Derivatives: Weapons of mass destruction

For Adam Smith, “Goods can serve many other purposes besides purchasing money, but money can serve no other purpose besides purchasing goods.” (WoN 4.i).

Banks and financial traders have other ideas. They are now running a parallel economy – of larger size than the real economy – in which money makes money out of money. The salaries and bonuses in this parallel economy bear no relation to those in the real world and suggest that their mission can be summed up by the words of Gordon Gekko in the 1987 film Wall Street: “Greed, for lack of a better word, is good. Greed is right. Greed works. Greed clarifies, cuts through, and captures the essence of the evolutionary spirit.” The primary tools they have adopted for this new market are derivatives, which previously had a long history serving the trade in goods and services.

An investor would agree to buy a certain quantity of grain in six months for an agreed price. If the market price rises in the interim he makes a profit. If it drops he makes a loss. The investor, therefore, needed to know a lot about how the market had behaved in the past so that he had a reasonable chance of making a profit. It was useful for the farmer because he could sleep at night knowing that he had a guaranteed price for his crop. This is the simplest form of derivative. When used within the agricultural market this ‘future’ gave stability to the trade in food.

You can also arrange an option that gives you the right, though not the obligation, to buy or sell something on a specified date for a specified price, for example, by putting your name down for a car. For years futures and options were simply useful tools.

Derivatives deal in risk. An investor takes over risk from the farmer. If the risk is small his margin of profit or loss is also small; if great he can expect to make a larger profit if things go his way. The more risk a trader is prepared to take the greater profit or loss he is likely to make. Financiers only realised that derivatives could be applied to share dealings in the 1970s when they found mathematical ways to quantify probability and risk. They were dealing in very large quantities so it would be impossible to assess each transaction based on knowledge of a specific product. This is where the trade in derivatives left the real world of goods and services for the abstract world of the mathematician.

The process speeded up because you could instruct your computer to act on your behalf using algorithms that make deals in a fraction of a second, much faster than a human can react. Even if each deal is small the aggregate of tiny increases or losses, either to make a profit or to cover backsides, is worthwhile to the trader. If an asset of £10,000 passes between 10 traders, each hoping for profit or to cover loss, then about £100,000 of notional trade would take place in a short time. So market activity in this abstract world is vastly greater than the market for the assets themselves. No one knows how much greater because the trade is not regulated, but some estimate that the amount of money sloshing around the world each day is ten times the global GDP. The original purpose of the Tobin tax (the financial transaction tax) was not so much to make money from this activity as to slow it down. The details of the trade in derivatives are, of course, more complicated than described here: Ben Bernanke, now chair of the US Federal Reserve, once said that he did not understand how these funds worked but he had confidence in “sophisticated financial institutions” that did.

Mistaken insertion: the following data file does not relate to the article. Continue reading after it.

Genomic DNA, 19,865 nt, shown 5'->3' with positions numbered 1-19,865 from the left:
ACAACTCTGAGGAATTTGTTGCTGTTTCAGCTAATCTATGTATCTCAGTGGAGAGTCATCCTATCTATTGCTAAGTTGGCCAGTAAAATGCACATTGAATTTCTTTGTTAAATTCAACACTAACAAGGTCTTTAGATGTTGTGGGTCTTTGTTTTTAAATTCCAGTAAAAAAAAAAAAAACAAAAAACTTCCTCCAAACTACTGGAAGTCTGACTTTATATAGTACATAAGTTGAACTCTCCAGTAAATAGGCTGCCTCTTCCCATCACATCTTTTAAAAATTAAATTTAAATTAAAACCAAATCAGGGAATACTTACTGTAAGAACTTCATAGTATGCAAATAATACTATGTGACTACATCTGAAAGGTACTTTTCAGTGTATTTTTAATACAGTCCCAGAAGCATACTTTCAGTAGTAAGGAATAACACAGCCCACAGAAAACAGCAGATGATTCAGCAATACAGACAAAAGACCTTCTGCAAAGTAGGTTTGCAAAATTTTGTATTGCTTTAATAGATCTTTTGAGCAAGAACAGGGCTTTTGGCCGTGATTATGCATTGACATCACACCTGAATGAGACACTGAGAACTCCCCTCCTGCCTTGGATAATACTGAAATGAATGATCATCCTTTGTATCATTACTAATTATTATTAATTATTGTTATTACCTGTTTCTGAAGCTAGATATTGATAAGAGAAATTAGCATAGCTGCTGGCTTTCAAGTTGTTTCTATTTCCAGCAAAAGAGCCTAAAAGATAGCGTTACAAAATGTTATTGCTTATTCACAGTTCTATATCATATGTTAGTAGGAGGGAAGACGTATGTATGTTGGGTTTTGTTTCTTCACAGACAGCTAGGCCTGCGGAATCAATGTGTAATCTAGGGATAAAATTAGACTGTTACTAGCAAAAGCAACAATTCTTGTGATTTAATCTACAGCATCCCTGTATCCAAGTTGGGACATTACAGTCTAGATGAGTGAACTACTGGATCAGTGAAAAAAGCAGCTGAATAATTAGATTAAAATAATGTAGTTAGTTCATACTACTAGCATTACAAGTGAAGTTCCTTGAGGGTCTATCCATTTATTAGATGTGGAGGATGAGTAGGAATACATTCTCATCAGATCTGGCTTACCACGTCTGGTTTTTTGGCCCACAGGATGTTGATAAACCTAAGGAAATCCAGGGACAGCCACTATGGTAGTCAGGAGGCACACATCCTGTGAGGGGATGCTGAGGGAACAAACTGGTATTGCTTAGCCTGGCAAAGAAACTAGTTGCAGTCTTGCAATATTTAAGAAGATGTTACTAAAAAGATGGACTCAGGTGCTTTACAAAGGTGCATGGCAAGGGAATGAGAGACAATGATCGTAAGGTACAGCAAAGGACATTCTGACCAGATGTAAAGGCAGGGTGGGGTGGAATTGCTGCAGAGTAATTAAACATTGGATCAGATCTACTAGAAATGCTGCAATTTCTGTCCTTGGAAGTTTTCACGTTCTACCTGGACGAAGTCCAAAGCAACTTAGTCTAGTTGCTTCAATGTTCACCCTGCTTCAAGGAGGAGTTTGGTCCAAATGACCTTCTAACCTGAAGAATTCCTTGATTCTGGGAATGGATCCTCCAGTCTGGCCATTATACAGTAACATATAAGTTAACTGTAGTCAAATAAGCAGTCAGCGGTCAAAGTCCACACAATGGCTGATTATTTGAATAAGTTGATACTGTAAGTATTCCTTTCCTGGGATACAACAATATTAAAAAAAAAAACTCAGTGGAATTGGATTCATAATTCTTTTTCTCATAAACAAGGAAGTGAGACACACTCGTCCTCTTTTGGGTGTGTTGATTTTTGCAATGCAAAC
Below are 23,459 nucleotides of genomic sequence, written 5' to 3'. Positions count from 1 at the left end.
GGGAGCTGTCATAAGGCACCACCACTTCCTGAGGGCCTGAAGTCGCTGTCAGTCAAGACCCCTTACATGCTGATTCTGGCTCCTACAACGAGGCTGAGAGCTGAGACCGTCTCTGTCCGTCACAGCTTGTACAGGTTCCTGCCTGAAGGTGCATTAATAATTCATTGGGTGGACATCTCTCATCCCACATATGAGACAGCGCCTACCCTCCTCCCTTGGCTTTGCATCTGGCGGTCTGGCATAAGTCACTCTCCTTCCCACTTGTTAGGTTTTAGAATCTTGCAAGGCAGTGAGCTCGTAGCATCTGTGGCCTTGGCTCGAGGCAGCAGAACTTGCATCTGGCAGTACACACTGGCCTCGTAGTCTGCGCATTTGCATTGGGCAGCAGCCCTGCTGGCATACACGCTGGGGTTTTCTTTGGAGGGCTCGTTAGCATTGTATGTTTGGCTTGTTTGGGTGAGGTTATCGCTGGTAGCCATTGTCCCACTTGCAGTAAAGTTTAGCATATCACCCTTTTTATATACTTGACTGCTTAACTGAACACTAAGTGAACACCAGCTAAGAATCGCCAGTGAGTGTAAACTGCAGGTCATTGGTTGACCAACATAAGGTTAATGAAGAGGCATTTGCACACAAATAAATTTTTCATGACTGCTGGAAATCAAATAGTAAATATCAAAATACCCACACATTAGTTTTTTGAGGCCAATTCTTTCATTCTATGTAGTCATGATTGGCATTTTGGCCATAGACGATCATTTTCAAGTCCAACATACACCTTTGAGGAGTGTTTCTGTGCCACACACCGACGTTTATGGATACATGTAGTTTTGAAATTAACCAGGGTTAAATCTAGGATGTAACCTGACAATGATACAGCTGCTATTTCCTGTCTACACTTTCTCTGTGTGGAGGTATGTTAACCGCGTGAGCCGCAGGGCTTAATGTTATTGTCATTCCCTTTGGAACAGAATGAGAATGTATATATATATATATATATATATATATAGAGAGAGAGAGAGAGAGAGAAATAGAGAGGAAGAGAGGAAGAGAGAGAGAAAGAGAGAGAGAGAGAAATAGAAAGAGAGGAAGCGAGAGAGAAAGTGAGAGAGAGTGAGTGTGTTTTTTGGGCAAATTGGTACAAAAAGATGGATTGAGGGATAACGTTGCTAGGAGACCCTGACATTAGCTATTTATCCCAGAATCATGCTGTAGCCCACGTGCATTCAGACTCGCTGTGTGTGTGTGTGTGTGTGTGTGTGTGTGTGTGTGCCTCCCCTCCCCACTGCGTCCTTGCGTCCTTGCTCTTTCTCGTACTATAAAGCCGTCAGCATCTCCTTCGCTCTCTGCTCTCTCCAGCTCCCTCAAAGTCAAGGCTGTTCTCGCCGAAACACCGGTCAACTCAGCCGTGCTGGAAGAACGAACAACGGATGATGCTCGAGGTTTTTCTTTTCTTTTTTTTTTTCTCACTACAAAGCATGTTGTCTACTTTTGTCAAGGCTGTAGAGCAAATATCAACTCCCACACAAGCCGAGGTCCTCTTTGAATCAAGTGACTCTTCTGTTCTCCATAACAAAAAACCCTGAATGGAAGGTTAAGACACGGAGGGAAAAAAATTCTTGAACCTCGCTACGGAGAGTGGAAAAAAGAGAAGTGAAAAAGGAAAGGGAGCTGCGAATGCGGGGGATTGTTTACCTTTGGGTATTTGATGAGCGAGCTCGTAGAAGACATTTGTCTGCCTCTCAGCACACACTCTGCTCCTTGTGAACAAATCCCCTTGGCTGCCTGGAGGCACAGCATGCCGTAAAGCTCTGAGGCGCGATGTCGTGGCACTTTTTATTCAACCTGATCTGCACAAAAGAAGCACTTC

Traders have invented a number of financial instruments for making money out of money, short-selling being one of them. A short-seller may think that a company is over-valued. He borrows some of its shares at an agreed price. Then he sells them. Later he buys the same number of the same shares and gives them – returns them – to the lender. If in the meantime the shares drop in price, as expected, he makes a profit. (he sold at a high price later bought at a low price). If the shares rise, of course, he makes a loss. This sounds fairly innocuous but readers of The Fear Index by Robert Harris will appreciate how even shorts, a simple form of derivative, have the power to cause mayhem in global financial markets.

Naked-short-selling uses notional shares that the trader has not even borrowed. Having ‘sold’ them he hopes to buy the same number of shares at a lower price before he has to deliver certificates for the shares he had previously sold. In the real world, selling something you don’t have is the definition of fraud. Even worse, he can use this financial invention to manipulate the market. For example, if he pretends to own a large number of shares in a company and then ‘sells’ them, other traders might panic and start a wave of selling. The price would plummet and he would then buy shares at the lower price in order to deliver the certificates to those who had bought his notional shares (sell high, buy low). Naked short-selling is described by the US securities regulator (SEC) as a “particularly pernicious form of fraud.” Robert Shapiro, former US Undersecretary of Commerce, concluded in March 2008 that it had ruined 1,000 firms and wiped $100bn off share prices. It has been banned in the US, Japan, India, Australia and Hong Kong. Europe is in the process of banning it but the UK government is tying to derail this initiative. This is just one example of Britain’s adoption of the lowest possible standards in order to attract financial business, however disreputable, to London.